U.S. Attorney for the District of Columbia Jessie K. Liu speaks at a news conference as D.C. police announce an indictment against a “John Doe,” charging a DNA profile with two rapes at hotels in the District in 2003. He is suspected in other rapes at hotels in Maryland and Virginia. (Peter Hermann/The Washington Post)

Over nearly a decade, police say, the same man raped workers at hotels in the District, Maryland and Virginia. He left behind some clues — a red box cutter dropped in a hotel room in Silver Spring, a ring a victim pulled from his finger in a D.C. hotel.

Police said he also left behind DNA — his own genetic building blocks.

The U.S. Attorney’s Office for the District of Columbia is now using that DNA to charge the man in two assaults that occurred in 2003 in the District, even though authorities don’t know his name. The attacks throughout the region occurred between 1998 and 2006.

The District has a 15-year statute of limitations in sexual assault cases, and the indictment filed just ahead of that anniversary is designed to stop the clock on the charges’ expiration.

“This means the offender will not escape justice due to the passage of time,” Jessie K. Liu, the U.S. attorney for the District of Columbia, said Tuesday at a news conference announcing the indictment. There are no time limits for bringing charges in sexual assault cases in Maryland and Virginia, where authorities said DNA has linked the man to an additional four sexual assaults.

Police described the attacks as violent. Victims were threatened with box cutters, neckties and cords, often in the late morning and early afternoon hours.


Photos on display by D.C. police as they announce an indictment based on a DNA profile against “John Doe,” charged with two rapes at hotels in the District in 2003. He is suspected in other rapes at hotels in Maryland and Virginia. (Peter Hermann/The Washington Post)

“This man preyed upon women in the D.C. region for close to a decade,” said D.C. police chief Peter Newsham.

Liu said it is the first time her office has used this tactic — known as a John Doe DNA indictment — although it has been used in other jurisdictions. Courts have generally held such indictments valid, although some also have required a reasonably detailed description of the suspect.

“That DNA profile is much more unique to being you than your name is,” said William Fitzpatrick, the district attorney for Onondaga County, N.Y., who sought a DNA indictment after a 12-year-old girl was sexually assaulted in 1997. The indictment was handed up in 2002, just before the statute of limitations expired.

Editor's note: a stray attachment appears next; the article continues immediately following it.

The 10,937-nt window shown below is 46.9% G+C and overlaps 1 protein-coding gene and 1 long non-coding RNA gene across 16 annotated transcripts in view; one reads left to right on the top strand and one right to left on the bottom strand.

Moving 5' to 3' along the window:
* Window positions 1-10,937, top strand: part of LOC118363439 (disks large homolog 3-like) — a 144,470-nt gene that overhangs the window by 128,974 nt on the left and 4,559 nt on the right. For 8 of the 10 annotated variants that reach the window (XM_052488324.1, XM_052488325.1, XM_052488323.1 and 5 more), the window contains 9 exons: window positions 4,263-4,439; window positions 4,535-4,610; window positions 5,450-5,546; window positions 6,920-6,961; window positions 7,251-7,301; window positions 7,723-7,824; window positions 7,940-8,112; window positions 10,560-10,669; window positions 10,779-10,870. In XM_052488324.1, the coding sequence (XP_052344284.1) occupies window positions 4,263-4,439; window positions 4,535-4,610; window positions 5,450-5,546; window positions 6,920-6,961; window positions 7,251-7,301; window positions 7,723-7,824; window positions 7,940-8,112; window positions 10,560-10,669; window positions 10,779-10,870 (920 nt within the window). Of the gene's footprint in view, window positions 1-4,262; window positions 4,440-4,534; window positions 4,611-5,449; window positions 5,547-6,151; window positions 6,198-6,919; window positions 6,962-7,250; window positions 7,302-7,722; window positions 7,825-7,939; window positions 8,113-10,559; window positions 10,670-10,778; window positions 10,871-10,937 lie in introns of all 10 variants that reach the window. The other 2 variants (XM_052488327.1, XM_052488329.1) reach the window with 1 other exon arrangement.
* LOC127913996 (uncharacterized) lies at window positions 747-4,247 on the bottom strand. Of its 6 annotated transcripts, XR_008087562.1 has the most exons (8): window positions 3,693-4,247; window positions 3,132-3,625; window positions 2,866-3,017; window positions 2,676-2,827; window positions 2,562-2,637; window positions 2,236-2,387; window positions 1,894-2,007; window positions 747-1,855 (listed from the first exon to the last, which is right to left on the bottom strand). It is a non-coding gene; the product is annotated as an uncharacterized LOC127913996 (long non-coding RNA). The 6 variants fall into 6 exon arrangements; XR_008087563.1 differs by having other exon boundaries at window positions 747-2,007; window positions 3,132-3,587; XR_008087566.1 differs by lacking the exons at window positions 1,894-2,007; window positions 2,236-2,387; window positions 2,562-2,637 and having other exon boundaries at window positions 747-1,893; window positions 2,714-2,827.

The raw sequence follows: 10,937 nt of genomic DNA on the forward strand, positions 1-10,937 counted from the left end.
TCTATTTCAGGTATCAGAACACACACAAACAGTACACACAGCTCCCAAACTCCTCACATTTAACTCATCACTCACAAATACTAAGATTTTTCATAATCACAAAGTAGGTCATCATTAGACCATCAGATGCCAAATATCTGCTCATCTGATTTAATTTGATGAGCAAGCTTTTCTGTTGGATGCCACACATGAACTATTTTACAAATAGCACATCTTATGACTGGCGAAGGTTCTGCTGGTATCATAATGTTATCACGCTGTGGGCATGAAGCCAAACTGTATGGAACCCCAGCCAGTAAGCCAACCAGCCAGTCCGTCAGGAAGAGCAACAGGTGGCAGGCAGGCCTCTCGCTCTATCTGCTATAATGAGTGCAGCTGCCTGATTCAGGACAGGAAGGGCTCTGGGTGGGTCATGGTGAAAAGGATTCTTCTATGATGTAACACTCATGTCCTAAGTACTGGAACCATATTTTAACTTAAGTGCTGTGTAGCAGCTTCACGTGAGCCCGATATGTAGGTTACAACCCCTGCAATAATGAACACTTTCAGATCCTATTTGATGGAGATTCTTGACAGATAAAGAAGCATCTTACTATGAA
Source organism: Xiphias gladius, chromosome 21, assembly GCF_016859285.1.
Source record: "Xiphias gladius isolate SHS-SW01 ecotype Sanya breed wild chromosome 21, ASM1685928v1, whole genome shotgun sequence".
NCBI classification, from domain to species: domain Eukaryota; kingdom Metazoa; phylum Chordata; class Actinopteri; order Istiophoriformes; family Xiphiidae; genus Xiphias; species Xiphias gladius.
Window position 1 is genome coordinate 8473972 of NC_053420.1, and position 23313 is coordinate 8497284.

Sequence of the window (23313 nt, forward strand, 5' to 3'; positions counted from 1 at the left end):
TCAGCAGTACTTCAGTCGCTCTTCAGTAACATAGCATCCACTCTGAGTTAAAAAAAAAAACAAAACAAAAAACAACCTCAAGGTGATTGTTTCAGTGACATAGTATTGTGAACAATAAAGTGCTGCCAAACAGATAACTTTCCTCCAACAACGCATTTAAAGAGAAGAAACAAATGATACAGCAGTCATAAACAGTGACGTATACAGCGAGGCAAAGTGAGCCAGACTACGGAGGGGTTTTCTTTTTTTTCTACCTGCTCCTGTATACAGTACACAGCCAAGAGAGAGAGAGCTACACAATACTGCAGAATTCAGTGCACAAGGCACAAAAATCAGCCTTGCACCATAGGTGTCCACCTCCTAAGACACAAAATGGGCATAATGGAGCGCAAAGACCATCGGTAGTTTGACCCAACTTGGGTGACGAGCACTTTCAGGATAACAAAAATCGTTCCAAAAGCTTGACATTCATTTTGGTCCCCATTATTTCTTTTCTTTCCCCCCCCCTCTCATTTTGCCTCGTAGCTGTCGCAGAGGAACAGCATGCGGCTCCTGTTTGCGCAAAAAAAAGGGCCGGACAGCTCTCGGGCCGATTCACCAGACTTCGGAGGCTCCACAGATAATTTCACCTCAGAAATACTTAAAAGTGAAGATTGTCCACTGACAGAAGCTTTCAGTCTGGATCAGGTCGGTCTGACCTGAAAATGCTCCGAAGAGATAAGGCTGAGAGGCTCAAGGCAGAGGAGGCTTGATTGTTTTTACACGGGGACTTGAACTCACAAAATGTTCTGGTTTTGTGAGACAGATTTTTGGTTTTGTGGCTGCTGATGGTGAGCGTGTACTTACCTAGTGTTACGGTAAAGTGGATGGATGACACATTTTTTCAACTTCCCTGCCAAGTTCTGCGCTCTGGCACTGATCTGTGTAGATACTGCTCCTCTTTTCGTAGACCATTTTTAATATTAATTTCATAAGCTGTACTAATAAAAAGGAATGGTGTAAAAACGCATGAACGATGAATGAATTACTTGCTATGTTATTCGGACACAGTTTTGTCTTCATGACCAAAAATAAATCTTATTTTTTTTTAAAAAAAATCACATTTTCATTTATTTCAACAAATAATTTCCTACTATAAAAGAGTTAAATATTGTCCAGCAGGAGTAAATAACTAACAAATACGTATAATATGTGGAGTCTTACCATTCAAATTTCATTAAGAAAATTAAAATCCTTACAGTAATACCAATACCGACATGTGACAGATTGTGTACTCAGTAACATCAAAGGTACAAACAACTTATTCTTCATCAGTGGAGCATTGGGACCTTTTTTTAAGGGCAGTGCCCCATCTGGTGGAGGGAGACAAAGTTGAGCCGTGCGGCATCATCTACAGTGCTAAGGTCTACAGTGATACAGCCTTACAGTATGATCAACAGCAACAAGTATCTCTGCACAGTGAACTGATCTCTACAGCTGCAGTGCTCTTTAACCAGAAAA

This year Fitzpatrick said authorities got a DNA hit on a man convicted in a drug offense. The suspect now is indicted in the rape and awaiting trial.


In the District case, authorities have a composite sketch based on interviews with victims in 2003 and another rendering of what the suspect might look like 15 years later. He is described as black, 5 feet 7 inches to 5 feet 10 inches tall with a medium to stocky build, brown eyes and black hair. He was in his 20s or 30s at the time of the attacks.

But despite the ring, which is described as distinctive, the box cutter — which has the word “Debbie” scrawled in black ink on the side — and the DNA, authorities have not been able to make an identification. That means the man’s genetic identity never has been entered into a law enforcement database that contains 17.3 million DNA profiles, typically taken from offenders convicted or sometimes arrested in certain crimes.

Authorities used Parabon NanoLabs to develop the time-enhanced rendering of the suspect. They declined to elaborate on whether they are using the lab in other ways, such as feeding the suspect’s DNA into a genealogy database to build a family tree. That technique was used by police in Washington state to help identify a suspect in a 1987 double murder and in California to find the suspected Golden State Killer.

Authorities around the Washington region are offering a reward of up to $45,000 for help identifying the suspect. The FBI also is planning a public-relations campaign that would include putting the sketches of the suspect and pictures of the ring and box cutter on social media and highway billboards.

The D.C. Superior Court indictment dated May 1 covers two attacks that authorities said they have definitively matched to one man’s DNA — a May 11, 2003, rape of a 27-year-old female housekeeper in a room at the Renaissance Hotel at Mount Vernon Square and the May 21 rape of a 68-year-old female housekeeper at the Jefferson Hotel on Scott Circle. The victim at the Renaissance pulled off the suspect’s ring, police said.

Four other attacks linked to the man by DNA occurred May 26, 2002, in Hyattsville, Md.; Dec. 1, 2002, at a Hilton Hotel in Silver Spring; June 6, 2003, at a Holiday Inn in Arlington; and June 9, 2003, at a Marriott Courtyard hotel in Greenbelt, Md. Police said the box cutter was dropped at the hotel in Silver Spring. The attack in Hyattsville occurred in the suspect’s car, police said, after the victim was picked up at a hotel in Northeast Washington.

Authorities said they suspect the same man in eight other cases, three of which were sexual assaults in hotels in Arlington, Takoma Park and Alexandria. The five other cases mostly involved possible sightings. A man authorities say may be the assailant was questioned by a hotel employee in Greenbelt and seen roaming floors and trying to open doors at a hotel in Gaithersburg, Md. Housekeepers at a hotel at Baltimore-Washington International Marshall Airport also reported seeing a man resembling the 2003 sketch.

The attacks and sightings ended in 2006.

Police speculate that the man left the country, died, stopped his crimes or is imprisoned with an erroneous DNA profile.

Whatever happened, said Liu, the District’s top prosecutor, investigators have “never forgotten these victims.”

Justin Jouvenal contributed to this report.